Saturday, July 25, 2009

The boundless elasticity of such endemic racism

Mark Steyn:
A black president [of U.S.], a black governor [of MA] and a black mayor [of Cambridge, MA] all agree with a black Harvard professor that he was racially profiled by a white-Latino-black police team, headed by a cop who teaches courses in how to avoid racial profiling. The boundless elasticity of such endemic racism suggests that the "post-racial America" will be living with blowhard grievance-mongers like professor Gates unto the end of time.

In a fairly typical "he said/VIP said" incident, the VIP was the author of his own misfortune but, with characteristic arrogance, chose to ascribe it to systemic racism, Jim Crow, lynchings, the Klan, slavery, Jefferson impregnating Sally Hemmings, etc. And so it goes, now and forever.

Chicago Tribune:
Connie Rice, a black Los Angeles civil rights attorney who has played a leading role in reforming the Los Angeles Police Department
Gates, she said, seemed to manifest what she called “Black American Princess Syndrome".
“Black American Princess Syndrome". LOL.

Can we now make jokes about Black American Princesses? Of course not! PC dictates that such jokes would be evidence of (unconscious?) racism and sexism ("princess"). Our nation will take a step forward when we reject PC and make jokes about BAPs, i.e.

How many Black American Princesses does it take to change a light bulb?


One to change the light bulb. One to scream out "racist society" to the neighbors. One to berate the black police officer on the scene. One to berate the Hispanic Police Officer on the scene. One to call the (black) Mayor. One to call the (black) Governor. One to call the (black) President. One to begin booking the talk shows. One to start production on the documentary film.

Heather McDonald, author of the several books, including "Are Cops Racist?", accuses President Obama of promoting racial paranoia:
Obama has now put the presidential imprimatur on a set of untruths that will only fuel disrespect for the law and impede the police in their efforts to protect inner-city residents from crime.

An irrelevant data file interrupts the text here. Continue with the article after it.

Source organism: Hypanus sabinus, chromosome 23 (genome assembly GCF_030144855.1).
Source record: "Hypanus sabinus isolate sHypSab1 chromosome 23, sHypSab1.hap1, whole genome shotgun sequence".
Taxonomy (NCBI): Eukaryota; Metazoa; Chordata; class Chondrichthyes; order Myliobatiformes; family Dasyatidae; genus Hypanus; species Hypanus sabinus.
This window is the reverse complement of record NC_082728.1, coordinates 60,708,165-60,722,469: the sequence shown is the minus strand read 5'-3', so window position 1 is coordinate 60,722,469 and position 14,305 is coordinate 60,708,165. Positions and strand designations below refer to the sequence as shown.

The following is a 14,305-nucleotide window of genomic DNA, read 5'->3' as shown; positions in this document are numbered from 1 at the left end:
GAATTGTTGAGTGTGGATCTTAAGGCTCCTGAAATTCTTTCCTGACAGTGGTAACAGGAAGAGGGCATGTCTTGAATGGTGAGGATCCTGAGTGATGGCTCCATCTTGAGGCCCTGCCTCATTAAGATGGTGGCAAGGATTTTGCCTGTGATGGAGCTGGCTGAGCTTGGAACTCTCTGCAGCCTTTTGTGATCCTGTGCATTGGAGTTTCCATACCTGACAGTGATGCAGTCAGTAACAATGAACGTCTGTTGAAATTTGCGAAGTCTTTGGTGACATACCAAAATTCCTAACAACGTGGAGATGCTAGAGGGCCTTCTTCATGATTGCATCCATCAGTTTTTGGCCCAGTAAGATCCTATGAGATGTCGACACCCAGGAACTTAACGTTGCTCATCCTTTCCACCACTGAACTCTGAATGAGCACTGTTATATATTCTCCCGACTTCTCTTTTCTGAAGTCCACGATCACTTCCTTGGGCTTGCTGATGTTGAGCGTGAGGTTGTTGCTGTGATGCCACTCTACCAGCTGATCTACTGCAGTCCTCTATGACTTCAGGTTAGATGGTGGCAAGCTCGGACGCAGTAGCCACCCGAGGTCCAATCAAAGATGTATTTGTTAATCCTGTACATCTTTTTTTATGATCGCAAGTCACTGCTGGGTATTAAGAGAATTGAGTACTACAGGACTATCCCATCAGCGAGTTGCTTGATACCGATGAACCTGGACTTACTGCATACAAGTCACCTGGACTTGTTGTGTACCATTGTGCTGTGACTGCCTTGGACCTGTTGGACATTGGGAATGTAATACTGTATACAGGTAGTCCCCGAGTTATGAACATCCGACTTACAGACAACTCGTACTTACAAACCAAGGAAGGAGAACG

Gates seems not to understand that he was arrested for disorderly conduct, not for burglary. He was not “the first black man that [the officers] saw” committing what they viewed as disorderly conduct; he was the only man they saw committing disorderly conduct.
Obama does not seem to understand the power of his office. If he is going to weigh in on something as crucial to the health of cities as policing, he had better get his facts straight. But everything that he said about the Cambridge confrontation was untrue. He presents a highly telescoped version of the events that echoes Gates’s implication that he was arrested on the burglary charge: “The Cambridge police acted stupidly in arresting somebody when there was already proof that they were in their own home,” Obama intoned. But Gates was arrested for disorderly conduct; his being in his own home is irrelevant.
Obama then decided he was going to give us a history lesson: “What I think we know separate and apart from this incident is that there’s a long history in this country of African Americans and Latinos being stopped by law enforcement disproportionately. That’s just a fact.”

This statement has many possible meanings, all of them untrue.
Virtually identical proportions of white, black, and Hispanic drivers — 9 percent — report being stopped by the police, though in 2005, the self-reported black stop rate — 8.1 percent — was nearly a percentage point lower than the self-reported white stop rate (8.9 percent). The stop rate for blacks is lower during the day, when officers can more readily see a driver’s race.
As for urban policing — where the police have victim identifications and contextual and behavioral cues to work with — blacks are stopped more, but only in comparison with their proportion of the entire population. Measured against their crime rate, they are understopped. New York City is perfectly typical of the black police-stop and crime rates. In the first three months of 2009, 52 percent of all people stopped for questioning by the police in New York City were black, though blacks are just 24 percent of the population. But according to the victims of and witnesses to crime, blacks commit about 68 percent of all violent crime in the city.
Obama has only increased the racial paranoia that Gates put so vividly on display. Officers of all races say that the first thing out of a black driver’s mouth during a traffic stop for speeding or running a red light is often: “You only stopped me because I’m black,” a reaction ginned up by decades of anti-cop agitating and now bolstered by Obama’s recycled fictions. The advocate-fueled resentment of the police in inner-city neighborhoods makes crime fighting more difficult and more dangerous. Obama’s hope for reviving urban economies rests on a crucial precondition: that cities stay safe. He has just put that precondition in jeopardy.

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